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Hawai’i Island’s Tourism Branding

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A panel of Big Island business leaders recently talked about challenges and transitions across multiple industries. One of the key sectors: the hospitality business.

Among six business leaders who participating in PBN’s Big Island Mean Panel was Ross Birch executive director of the Island of Hawaii Visitors Bureau. Tourism has been one of the industries most impacted by last year’s eruption of Kilauea, an event that interrupted an ongoing effort to rebrand the island that had been paying off.

According to Birch, market research conducted 15 years ago revealed that people outside of Hawaii were confused by the name Big Island, often assuming it meant Oahu, the population center with the state’s capitol. Says Birch, people thought Pearl Harbor and Waikiki were on the Big Island. That finding inspired a long-term effort by the bureau to rebrand the Big Island as the Island of Hawaii. And that, too, he says is an intermediate step to simply referring to it as Hawaii, its true original name.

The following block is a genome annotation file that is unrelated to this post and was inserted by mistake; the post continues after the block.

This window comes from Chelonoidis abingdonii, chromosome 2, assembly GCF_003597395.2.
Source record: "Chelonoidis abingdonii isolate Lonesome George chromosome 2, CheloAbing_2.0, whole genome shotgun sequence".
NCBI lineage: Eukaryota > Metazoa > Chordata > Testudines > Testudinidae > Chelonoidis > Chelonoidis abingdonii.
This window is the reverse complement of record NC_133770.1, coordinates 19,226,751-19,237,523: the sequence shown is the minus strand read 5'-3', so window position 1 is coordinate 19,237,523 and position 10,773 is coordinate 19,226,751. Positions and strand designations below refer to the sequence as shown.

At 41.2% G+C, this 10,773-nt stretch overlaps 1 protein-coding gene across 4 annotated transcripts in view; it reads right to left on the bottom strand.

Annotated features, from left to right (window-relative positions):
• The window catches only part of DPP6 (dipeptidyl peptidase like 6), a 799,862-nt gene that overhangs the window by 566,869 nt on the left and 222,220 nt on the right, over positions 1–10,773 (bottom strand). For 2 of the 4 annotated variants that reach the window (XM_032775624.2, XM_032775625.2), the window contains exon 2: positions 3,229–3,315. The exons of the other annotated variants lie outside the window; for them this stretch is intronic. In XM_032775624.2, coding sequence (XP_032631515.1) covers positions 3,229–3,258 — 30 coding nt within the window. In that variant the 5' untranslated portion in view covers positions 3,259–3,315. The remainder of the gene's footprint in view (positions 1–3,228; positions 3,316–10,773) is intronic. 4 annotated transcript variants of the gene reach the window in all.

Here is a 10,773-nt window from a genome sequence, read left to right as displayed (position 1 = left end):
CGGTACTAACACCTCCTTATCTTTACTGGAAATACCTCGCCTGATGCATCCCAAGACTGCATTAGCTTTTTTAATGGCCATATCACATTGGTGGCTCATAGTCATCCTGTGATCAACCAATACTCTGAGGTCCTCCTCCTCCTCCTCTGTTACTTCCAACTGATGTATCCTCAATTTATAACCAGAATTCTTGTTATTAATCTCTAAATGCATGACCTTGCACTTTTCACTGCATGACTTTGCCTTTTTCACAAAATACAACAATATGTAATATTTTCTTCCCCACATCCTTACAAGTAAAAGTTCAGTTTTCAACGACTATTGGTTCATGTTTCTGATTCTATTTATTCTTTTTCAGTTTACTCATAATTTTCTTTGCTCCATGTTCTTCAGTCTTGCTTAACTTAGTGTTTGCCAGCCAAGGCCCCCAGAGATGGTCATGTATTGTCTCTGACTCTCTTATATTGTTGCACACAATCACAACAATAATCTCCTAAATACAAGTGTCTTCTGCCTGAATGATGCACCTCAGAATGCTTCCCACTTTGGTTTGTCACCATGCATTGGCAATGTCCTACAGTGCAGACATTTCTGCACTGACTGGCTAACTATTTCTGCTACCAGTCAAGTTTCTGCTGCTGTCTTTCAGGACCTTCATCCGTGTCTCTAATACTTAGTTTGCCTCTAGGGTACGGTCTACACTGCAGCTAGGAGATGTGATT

The rebranding had been working. In the first half of 2018, the island saw record-breaking visitation, seeing double digit growth in arrivals over the previous year in February, March and April. Airlift into Kona had grown 125 percent, to 1.33 million, from 650,000 four years earlier.

But global coverage of eruption led to declines as high as 15 percent in the months following the eruption. The task now is building on that investment in branding the Island of Hawaii to regain that visitation, especially with the Asian markets which, Birch notes, have been slower to recover.

A. Kam Napier is the editor-in-chief of Pacific Business News.
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